By the time the third act comes, the relatively simple plot goes away and reveals its metaphor to be part biblical retelling, part ecological preaching, part critique of how art hurts the artist’s loved ones. Aronofsky also cuts all the strings from the puppet that is mother! as the film loses any sense of linear narrative or reality. We enter a nightmarish world the likes of which you have never seen before. It is here that the film presents a sequence that is so unsettling and grim, that I wouldn’t be surprised if people walk out the theater and protest the film. Expect lots of controversy, specially from religious groups.

I generally dislike labelling something as “you either love it or hate it”, but in this case, it is actually true. Aronofsky has created a film meant to disturb and create an emotional response. You will loathe much of the film, and I’m not sure you can love the film, but you may love that it exists. It is hard for me to recommend paying full price for this film, but it could play much better with a full audience that will also be traumatized. One thing is for sure, you won’t be able to forget having seen mother!

Grade: Opening night

How I rate films


Okay, now that the review is out of the way. I truly need to discuss what I think is the meaning behind the film. Because for most of mother! I was expecting it to be more than meets the eye. The first poster for the film showed Jennifer Lawrence’s character with her chest literally opened and her heart in her hand. Then the second poster came and it was an obvious homage to Rosemary’s Baby. So, I was prepared for the film to have a deeper meaning.

But then during the actual film, I couldn’t for the life of me understand what was going on. There didn’t seem to be any deeper reason for anything other than “it looks good on camera”, and yet I was as scared of what was going on as mother.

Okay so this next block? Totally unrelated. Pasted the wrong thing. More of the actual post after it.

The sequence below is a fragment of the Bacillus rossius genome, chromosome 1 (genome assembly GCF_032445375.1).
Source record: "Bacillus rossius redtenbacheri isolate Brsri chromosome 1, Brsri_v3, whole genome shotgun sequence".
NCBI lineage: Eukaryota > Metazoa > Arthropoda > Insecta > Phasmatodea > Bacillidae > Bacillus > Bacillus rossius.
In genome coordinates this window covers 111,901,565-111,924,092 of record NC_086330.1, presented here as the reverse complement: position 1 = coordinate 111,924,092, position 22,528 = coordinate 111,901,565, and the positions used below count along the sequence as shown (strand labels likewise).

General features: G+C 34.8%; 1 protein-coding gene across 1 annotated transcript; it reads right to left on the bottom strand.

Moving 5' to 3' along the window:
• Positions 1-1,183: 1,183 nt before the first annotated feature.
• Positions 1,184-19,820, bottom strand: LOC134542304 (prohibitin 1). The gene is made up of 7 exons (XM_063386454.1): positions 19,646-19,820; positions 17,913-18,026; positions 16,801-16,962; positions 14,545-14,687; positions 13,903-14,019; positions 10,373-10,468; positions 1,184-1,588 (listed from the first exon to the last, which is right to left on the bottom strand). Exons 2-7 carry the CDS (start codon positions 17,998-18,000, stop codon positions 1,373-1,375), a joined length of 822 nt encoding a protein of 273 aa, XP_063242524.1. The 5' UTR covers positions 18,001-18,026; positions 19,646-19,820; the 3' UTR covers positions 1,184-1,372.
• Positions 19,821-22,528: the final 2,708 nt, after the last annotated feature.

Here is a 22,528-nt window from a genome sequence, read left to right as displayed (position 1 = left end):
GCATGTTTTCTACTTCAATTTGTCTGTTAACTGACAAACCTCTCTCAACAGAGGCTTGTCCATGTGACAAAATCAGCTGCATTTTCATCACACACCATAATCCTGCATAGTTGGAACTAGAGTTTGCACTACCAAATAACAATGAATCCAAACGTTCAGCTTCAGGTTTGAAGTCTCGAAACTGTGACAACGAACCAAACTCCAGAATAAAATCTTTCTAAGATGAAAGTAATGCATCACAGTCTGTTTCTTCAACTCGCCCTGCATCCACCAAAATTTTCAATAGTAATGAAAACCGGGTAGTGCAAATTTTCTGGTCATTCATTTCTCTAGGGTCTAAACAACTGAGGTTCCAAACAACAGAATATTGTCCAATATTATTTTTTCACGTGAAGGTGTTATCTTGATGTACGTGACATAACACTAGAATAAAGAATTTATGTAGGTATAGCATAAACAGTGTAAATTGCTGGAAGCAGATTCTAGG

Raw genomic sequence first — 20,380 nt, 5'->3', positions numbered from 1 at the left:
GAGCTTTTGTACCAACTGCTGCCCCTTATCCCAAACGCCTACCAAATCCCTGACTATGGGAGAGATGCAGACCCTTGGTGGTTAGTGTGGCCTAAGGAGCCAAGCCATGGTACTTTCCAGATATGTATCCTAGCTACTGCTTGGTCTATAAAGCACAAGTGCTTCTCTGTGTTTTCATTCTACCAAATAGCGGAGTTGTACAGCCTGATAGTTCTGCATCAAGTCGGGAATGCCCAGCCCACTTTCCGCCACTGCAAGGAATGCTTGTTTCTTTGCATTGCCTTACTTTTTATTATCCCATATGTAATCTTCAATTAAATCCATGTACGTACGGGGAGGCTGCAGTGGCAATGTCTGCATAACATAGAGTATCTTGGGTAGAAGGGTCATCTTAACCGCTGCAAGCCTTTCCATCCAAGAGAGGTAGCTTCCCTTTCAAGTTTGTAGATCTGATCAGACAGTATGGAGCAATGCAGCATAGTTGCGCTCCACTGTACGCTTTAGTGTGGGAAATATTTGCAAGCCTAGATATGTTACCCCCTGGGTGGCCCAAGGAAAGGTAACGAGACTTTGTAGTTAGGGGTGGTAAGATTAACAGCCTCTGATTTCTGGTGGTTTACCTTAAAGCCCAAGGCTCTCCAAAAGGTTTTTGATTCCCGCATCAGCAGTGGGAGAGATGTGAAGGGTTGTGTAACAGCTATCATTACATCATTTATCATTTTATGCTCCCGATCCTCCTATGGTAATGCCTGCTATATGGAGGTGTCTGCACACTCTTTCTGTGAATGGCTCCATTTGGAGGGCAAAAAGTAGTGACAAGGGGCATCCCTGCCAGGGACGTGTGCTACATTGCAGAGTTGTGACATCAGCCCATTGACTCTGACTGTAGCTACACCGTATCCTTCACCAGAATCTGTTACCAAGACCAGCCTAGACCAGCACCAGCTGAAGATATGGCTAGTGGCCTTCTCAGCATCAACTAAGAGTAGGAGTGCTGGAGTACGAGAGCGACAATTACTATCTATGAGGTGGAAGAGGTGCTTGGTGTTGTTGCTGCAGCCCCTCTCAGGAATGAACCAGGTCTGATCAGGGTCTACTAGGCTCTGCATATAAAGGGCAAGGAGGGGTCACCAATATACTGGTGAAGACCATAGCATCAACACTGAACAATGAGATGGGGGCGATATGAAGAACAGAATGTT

Then halfway through this film it became clear that mother was meant to represent Mary, mother of Jesus. As soon as it clicked, my jaw opened and I started quietly laughing in the theater at the genius of the film. There was a reason Him was the only character whose name was capitalized. There was a reason they casted a way younger actress to play his wife.

Imagine if God was an actual human being. Imagine the entire New Testament happening in the span of a couple of hours. Imagine being Mary, having a child with the being you love more than anything in the world, including yourself, but who doesn’t love you as much as he loves literally everyone. Imagine bearing a child, and having hundreds of people revere him, how afraid you’d be at having hundreds of people invade your home because they want to see your child and your husband, and He being occupied with them and ignoring you.
Then imagine being Mary and witnessing the Holy Communion, as hundreds drink your child’s blood and eat his body. In what must be the most disturbing image of the year, it also gives you a lot to think about religion and its rituals.

Then as soon as I got home from the theater I started reading, and I see lots of interpretations vastly different from my own, as well as some that complimented it, like how the characters from early in the film were Adam, Even and their children. How Lawrence’s character refers to her house as “paradise” before the first men started coming in. But also ideas about how the film is actually about the way an artist sacrifices his or her personal life for their art, and how their loved ones suffer in being used as inspiration.

And then Aronofsky himself comes out and apparently says it is all a metaphor for Mother Earth, and while it makes sense, it can’t possibly be the only answer. All I am left with is the thought that mother! is more than what you yourself think about it. It is meant to be our collective interpretation. And it will continue to expand with more ideas and theories for years to come.